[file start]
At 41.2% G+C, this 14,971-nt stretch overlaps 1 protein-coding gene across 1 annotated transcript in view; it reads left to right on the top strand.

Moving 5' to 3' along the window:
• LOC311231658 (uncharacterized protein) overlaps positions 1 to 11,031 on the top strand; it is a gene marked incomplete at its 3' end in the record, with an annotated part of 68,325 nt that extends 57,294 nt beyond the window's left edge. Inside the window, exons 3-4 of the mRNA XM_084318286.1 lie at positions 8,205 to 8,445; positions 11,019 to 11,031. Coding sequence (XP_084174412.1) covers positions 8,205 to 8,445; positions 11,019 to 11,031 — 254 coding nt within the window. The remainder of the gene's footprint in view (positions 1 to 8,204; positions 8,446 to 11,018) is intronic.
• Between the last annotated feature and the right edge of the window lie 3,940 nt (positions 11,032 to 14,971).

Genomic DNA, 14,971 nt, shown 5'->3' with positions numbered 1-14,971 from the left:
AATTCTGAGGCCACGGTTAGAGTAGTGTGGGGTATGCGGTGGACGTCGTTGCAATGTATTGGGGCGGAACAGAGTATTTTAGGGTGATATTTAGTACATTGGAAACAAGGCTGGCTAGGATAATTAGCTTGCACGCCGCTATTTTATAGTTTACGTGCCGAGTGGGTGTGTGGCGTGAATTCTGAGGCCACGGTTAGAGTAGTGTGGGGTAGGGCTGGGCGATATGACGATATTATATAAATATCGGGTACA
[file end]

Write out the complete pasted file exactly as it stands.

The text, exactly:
At 41.2% G+C, this 14,971-nt stretch overlaps 1 protein-coding gene across 1 annotated transcript in view; it reads left to right on the top strand.

Moving 5' to 3' along the window:
• LOC311231658 (uncharacterized protein) overlaps positions 1 to 11,031 on the top strand; it is a gene marked incomplete at its 3' end in the record, with an annotated part of 68,325 nt that extends 57,294 nt beyond the window's left edge. Inside the window, exons 3-4 of the mRNA XM_084318286.1 lie at positions 8,205 to 8,445; positions 11,019 to 11,031. Coding sequence (XP_084174412.1) covers positions 8,205 to 8,445; positions 11,019 to 11,031 — 254 coding nt within the window. The remainder of the gene's footprint in view (positions 1 to 8,204; positions 8,446 to 11,018) is intronic.
• Between the last annotated feature and the right edge of the window lie 3,940 nt (positions 11,032 to 14,971).

Genomic DNA, 14,971 nt, shown 5'->3' with positions numbered 1-14,971 from the left:
AATTCTGAGGCCACGGTTAGAGTAGTGTGGGGTATGCGGTGGACGTCGTTGCAATGTATTGGGGCGGAACAGAGTATTTTAGGGTGATATTTAGTACATTGGAAACAAGGCTGGCTAGGATAATTAGCTTGCACGCCGCTATTTTATAGTTTACGTGCCGAGTGGGTGTGTGGCGTGAATTCTGAGGCCACGGTTAGAGTAGTGTGGGGTAGGGCTGGGCGATATGACGATATTATATAAATATCGGGTACA